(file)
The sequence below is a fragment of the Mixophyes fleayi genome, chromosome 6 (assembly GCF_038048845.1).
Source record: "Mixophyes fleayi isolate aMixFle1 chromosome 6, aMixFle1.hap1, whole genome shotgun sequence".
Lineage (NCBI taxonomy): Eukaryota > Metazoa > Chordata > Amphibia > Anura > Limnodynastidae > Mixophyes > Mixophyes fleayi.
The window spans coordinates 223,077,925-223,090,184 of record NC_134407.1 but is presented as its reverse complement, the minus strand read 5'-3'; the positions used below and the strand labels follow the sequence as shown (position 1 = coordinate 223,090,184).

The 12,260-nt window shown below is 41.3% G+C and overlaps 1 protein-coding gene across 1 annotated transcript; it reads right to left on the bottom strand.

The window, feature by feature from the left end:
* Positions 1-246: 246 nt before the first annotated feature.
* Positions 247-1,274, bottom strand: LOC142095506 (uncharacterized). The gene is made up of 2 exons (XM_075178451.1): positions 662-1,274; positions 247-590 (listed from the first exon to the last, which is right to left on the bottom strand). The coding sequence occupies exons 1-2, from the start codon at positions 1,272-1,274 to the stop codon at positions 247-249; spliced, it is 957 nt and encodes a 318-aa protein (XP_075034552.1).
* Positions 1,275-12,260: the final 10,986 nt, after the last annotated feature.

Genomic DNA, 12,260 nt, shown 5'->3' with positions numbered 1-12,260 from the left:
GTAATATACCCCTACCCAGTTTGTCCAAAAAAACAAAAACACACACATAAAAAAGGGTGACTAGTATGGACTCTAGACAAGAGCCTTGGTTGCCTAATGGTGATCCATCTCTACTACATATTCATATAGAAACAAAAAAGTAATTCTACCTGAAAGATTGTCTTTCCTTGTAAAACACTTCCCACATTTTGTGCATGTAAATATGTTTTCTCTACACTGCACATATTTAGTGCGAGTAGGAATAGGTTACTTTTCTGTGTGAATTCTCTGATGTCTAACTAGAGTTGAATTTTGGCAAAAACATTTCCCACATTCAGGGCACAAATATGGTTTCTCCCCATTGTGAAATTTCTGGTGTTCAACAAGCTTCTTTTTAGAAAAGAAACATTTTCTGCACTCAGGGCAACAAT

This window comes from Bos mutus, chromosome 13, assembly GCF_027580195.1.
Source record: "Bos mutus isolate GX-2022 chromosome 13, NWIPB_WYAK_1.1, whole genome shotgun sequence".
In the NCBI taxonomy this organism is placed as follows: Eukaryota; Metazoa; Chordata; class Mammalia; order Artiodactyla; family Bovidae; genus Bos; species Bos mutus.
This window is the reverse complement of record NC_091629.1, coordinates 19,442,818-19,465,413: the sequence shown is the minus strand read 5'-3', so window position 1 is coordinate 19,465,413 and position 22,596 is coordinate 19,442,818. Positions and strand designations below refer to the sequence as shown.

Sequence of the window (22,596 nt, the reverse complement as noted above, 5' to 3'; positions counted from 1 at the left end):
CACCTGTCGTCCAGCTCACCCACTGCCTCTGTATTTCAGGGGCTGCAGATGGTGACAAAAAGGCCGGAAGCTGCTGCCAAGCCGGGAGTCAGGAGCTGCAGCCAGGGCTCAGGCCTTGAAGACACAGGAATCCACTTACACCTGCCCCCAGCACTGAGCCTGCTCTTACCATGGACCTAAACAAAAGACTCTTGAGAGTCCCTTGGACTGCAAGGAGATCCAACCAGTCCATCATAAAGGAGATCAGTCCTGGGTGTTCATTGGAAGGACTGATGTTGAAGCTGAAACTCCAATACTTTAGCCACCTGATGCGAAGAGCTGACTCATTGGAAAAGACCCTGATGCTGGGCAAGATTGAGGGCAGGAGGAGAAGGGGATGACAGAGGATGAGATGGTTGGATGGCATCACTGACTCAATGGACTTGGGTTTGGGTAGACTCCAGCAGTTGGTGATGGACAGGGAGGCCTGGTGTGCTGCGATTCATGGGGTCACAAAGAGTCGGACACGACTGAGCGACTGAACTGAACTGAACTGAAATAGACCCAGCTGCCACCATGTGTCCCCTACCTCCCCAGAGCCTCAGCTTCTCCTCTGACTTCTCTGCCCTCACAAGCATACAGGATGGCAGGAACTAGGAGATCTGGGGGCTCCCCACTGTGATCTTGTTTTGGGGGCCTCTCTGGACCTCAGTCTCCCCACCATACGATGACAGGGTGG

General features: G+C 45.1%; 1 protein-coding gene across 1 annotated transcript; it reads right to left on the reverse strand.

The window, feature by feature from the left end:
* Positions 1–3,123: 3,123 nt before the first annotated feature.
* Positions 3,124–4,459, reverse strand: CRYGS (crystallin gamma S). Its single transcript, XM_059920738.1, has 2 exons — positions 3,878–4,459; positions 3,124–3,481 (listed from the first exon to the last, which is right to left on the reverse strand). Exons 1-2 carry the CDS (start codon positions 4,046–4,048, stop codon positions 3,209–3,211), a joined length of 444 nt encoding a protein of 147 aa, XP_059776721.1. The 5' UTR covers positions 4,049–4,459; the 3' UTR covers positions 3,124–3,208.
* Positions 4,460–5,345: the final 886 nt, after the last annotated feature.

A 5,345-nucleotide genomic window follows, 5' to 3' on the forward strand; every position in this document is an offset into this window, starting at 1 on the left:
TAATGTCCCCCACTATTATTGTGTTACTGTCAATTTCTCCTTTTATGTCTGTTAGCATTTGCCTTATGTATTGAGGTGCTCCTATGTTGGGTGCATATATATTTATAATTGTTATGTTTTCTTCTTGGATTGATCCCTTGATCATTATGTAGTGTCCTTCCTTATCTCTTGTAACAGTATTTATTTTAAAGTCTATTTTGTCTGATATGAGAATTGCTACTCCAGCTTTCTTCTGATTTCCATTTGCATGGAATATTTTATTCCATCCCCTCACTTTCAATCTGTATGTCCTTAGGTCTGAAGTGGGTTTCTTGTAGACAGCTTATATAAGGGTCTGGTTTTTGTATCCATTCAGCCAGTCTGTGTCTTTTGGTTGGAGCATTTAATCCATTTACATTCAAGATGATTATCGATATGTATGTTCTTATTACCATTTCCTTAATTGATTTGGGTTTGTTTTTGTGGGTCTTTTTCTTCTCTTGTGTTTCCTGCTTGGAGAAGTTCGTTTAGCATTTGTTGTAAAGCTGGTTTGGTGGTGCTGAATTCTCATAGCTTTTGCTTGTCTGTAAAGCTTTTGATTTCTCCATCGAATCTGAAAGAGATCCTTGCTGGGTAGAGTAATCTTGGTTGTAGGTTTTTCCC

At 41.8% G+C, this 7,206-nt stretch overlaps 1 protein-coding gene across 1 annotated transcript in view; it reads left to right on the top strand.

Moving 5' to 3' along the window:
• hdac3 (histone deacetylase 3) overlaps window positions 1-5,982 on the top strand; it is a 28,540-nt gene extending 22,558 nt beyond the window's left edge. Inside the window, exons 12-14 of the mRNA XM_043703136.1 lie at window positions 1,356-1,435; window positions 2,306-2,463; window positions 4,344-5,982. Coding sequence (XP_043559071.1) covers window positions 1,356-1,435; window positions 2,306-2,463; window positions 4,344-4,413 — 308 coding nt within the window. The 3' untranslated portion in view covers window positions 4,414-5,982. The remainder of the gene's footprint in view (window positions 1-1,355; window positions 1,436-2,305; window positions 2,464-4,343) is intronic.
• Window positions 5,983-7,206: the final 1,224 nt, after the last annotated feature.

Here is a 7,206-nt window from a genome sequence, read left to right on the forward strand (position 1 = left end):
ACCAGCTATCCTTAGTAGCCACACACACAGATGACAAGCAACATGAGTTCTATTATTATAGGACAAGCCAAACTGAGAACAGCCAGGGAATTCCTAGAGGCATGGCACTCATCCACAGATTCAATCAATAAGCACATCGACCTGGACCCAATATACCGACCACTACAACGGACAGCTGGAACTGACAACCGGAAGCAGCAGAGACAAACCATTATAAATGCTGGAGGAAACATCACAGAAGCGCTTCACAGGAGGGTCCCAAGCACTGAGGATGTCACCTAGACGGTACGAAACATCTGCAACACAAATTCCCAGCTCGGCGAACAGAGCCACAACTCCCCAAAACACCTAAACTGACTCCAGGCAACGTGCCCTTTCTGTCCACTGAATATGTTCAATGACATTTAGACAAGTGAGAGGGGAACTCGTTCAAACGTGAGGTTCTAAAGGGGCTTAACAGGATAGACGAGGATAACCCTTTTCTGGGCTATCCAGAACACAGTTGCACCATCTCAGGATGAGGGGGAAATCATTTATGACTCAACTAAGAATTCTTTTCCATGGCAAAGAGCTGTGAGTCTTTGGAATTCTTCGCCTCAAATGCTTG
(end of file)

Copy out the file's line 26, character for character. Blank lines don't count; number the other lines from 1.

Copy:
Moving 5' to 3' along the window: